Written by Jihyun Byun, undergraduate in Public Health, University of Texas at Austin and participant in the Institute for Public Health Summer Research Program
Antibiotic resistance has become an increasingly urgent public health issue as strains of resistant bacteria crop up more and more frequently, posing serious challenges for healthcare professionals and their patients. Although this problem is multifaceted, it seems to me that it is most often blamed from a policy perspective: overuse in livestock, unnecessary prescriptions, lack of regulations in developing countries, etc.
Dr. Gautam Dantas’ work, presented by graduate student Alaric D’Souza, approaches antibiotic resistance from a different angle: In the environment, how are resistance genes exchanged between pathogens and harmless microbes? This question becomes even more intriguing within a setting such as Peru and El Salvador, developing countries that have poorer communities.
Because many rural residents come in direct contact with livestock, soil, and other environmental reservoirs and also lack industrialized waste management infrastructure, it’s been found that antibiotic resistance exchange happens much more easily than in developing countries. These exchanges most often happen in the soil, where they may be disseminated into the water supply.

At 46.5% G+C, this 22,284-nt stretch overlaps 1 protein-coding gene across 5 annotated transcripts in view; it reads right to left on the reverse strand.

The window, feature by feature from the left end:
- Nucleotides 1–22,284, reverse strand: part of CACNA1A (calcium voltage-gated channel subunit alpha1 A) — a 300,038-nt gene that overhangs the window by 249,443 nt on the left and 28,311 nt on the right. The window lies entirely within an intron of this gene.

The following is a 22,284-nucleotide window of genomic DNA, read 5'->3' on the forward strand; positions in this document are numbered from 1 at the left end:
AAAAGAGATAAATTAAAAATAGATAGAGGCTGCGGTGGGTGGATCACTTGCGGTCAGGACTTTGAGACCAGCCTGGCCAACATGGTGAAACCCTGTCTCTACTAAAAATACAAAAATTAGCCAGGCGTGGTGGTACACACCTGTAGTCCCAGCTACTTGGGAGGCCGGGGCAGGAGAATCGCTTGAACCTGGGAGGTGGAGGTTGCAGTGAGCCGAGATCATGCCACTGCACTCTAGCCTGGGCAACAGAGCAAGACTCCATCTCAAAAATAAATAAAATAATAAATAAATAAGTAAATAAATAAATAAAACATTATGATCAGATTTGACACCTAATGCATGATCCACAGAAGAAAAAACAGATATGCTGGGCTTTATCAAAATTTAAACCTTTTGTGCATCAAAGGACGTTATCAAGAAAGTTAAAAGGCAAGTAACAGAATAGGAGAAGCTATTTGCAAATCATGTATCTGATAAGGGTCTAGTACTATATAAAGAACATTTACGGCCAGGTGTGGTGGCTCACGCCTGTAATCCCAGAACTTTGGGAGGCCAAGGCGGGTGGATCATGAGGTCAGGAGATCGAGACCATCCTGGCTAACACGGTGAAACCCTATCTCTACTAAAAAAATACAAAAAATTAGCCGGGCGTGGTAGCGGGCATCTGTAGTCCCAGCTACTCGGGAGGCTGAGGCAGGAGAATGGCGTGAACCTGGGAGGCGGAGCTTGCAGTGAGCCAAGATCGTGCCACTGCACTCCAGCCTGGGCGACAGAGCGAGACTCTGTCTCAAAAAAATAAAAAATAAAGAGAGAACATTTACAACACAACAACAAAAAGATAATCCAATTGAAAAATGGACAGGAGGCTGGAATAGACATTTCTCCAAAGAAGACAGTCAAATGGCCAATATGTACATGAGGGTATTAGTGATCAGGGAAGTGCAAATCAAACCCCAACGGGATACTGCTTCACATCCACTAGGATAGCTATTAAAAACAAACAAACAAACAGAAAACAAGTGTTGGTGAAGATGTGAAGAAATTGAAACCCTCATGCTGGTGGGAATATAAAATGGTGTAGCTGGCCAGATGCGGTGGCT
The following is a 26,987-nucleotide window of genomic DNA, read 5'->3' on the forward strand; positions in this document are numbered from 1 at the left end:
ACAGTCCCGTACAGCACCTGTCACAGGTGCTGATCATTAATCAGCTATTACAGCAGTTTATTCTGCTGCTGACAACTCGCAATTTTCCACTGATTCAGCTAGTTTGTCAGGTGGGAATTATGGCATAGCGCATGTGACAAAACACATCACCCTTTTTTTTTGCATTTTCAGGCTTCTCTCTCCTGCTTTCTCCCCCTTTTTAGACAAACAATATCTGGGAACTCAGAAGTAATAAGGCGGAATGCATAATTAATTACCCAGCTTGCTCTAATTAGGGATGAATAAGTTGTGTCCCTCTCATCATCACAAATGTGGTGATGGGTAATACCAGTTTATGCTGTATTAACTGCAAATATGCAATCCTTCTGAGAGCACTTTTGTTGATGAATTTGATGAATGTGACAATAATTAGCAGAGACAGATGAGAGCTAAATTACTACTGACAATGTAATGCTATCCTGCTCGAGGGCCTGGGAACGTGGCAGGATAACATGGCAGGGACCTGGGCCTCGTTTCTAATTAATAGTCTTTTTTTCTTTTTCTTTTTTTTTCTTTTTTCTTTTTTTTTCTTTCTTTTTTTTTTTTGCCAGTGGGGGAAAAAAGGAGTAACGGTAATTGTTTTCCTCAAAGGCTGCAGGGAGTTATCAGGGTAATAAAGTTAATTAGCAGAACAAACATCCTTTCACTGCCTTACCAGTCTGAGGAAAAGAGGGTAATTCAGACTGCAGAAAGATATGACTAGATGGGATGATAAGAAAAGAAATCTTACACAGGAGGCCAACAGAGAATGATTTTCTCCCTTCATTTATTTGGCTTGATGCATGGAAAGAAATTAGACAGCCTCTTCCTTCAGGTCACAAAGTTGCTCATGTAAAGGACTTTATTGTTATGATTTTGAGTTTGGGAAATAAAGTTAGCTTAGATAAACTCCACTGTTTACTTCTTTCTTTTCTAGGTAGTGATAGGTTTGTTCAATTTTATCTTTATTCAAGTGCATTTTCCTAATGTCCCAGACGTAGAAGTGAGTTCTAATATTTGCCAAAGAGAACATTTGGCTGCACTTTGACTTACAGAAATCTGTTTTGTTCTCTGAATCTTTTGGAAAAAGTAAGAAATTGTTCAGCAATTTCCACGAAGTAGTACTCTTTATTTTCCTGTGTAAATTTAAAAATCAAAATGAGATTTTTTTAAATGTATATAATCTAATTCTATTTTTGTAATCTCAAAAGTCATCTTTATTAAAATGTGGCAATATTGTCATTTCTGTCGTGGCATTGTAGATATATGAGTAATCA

Dr. Dantas’ work draws from samples taken from humans, animals, and sewage samples, and the figure below illustrates an important finding from them: the various antibiotic resistance genes and their associations, or lack thereof, to a specific source. For example, Alaric pointed out that genes that correspond to a common mechanism for antibiotic resistance, drug efflux pumps (in which the organism develops a mechanism to pump the antibiotic out of itself) aren’t clustered to one source – rather, the blue squares are scattered throughout the figure, suggesting that efflux pump genes were found within a wide array of metagenomes.
In conclusion, studying how the environment contributes to antibiotic resistance through the exchange of resistance genes can provide public health scientists with a greater array of tools as they identify “high-risk environments” and design novel, more targeted approaches.